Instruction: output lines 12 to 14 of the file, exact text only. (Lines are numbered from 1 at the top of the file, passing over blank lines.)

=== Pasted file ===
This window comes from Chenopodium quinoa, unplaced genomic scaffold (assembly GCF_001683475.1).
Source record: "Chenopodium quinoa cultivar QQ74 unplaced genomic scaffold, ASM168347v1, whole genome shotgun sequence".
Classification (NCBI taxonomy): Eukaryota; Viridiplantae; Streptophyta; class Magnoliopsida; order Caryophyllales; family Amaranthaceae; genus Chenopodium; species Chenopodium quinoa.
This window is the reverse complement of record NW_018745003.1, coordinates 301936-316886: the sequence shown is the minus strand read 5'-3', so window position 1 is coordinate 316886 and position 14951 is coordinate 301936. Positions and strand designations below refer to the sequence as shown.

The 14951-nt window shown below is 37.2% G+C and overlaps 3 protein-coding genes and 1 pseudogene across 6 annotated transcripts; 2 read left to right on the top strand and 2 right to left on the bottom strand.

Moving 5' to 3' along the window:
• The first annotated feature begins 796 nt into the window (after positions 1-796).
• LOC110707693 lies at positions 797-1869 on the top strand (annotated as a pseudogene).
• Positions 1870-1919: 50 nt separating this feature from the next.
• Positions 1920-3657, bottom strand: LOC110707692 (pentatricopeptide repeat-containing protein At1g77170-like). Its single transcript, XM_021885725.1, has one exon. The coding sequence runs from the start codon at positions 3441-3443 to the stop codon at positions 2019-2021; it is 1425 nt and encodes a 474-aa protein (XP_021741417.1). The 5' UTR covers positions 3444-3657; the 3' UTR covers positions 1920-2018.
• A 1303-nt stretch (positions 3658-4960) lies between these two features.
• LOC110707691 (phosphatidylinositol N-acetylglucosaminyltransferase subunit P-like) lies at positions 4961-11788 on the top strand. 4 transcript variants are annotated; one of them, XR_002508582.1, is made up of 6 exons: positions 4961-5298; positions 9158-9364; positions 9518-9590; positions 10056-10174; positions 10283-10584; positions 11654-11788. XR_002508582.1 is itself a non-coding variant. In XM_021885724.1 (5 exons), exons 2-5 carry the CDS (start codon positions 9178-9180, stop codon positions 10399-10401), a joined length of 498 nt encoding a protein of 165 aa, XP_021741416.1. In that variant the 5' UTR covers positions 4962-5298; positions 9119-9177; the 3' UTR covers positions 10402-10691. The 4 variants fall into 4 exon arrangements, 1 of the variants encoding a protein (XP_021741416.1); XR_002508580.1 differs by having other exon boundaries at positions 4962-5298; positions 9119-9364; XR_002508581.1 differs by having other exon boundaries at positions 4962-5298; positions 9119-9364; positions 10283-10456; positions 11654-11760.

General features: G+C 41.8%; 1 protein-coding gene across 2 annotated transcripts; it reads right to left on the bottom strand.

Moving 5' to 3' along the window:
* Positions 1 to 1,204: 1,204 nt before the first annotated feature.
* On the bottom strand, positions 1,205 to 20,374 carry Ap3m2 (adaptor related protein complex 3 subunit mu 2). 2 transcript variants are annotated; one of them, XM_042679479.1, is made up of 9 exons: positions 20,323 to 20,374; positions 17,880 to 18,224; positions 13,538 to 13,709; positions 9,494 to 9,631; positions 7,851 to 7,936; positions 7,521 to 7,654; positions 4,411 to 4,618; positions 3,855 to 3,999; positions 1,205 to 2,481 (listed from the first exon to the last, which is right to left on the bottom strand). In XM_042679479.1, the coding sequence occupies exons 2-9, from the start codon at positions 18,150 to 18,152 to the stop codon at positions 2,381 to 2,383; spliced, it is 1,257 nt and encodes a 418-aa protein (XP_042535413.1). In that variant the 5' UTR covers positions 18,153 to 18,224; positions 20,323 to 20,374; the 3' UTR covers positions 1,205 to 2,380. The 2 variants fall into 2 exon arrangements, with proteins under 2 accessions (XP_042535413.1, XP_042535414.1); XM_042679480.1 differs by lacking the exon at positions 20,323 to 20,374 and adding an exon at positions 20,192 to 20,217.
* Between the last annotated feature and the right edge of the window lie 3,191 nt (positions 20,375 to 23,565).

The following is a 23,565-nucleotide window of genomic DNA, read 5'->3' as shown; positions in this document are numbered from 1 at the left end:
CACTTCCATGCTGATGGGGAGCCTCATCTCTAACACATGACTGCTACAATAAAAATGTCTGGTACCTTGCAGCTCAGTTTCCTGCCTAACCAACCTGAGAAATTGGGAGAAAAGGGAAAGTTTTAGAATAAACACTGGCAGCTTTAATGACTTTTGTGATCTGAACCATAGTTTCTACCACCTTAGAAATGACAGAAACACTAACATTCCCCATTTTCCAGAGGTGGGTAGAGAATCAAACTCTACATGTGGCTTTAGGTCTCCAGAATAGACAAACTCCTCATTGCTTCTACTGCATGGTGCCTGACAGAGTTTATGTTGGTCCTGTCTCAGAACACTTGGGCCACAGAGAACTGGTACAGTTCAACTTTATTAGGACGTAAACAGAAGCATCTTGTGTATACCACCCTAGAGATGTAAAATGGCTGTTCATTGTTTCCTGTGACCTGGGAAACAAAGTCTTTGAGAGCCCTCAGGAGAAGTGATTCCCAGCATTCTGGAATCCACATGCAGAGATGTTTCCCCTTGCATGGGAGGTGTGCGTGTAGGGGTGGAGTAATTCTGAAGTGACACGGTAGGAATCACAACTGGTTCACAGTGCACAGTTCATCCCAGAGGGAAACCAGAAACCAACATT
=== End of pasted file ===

• LOC110707691 (phosphatidylinositol N-acetylglucosaminyltransferase subunit P-like) lies at positions 4961-11788 on the top strand. 4 transcript variants are annotated; one of them, XR_002508582.1, is made up of 6 exons: positions 4961-5298; positions 9158-9364; positions 9518-9590; positions 10056-10174; positions 10283-10584; positions 11654-11788. XR_002508582.1 is itself a non-coding variant. In XM_021885724.1 (5 exons), exons 2-5 carry the CDS (start codon positions 9178-9180, stop codon positions 10399-10401), a joined length of 498 nt encoding a protein of 165 aa, XP_021741416.1. In that variant the 5' UTR covers positions 4962-5298; positions 9119-9177; the 3' UTR covers positions 10402-10691. The 4 variants fall into 4 exon arrangements, 1 of the variants encoding a protein (XP_021741416.1); XR_002508580.1 differs by having other exon boundaries at positions 4962-5298; positions 9119-9364; XR_002508581.1 differs by having other exon boundaries at positions 4962-5298; positions 9119-9364; positions 10283-10456; positions 11654-11760.

General features: G+C 41.8%; 1 protein-coding gene across 2 annotated transcripts; it reads right to left on the bottom strand.

Moving 5' to 3' along the window: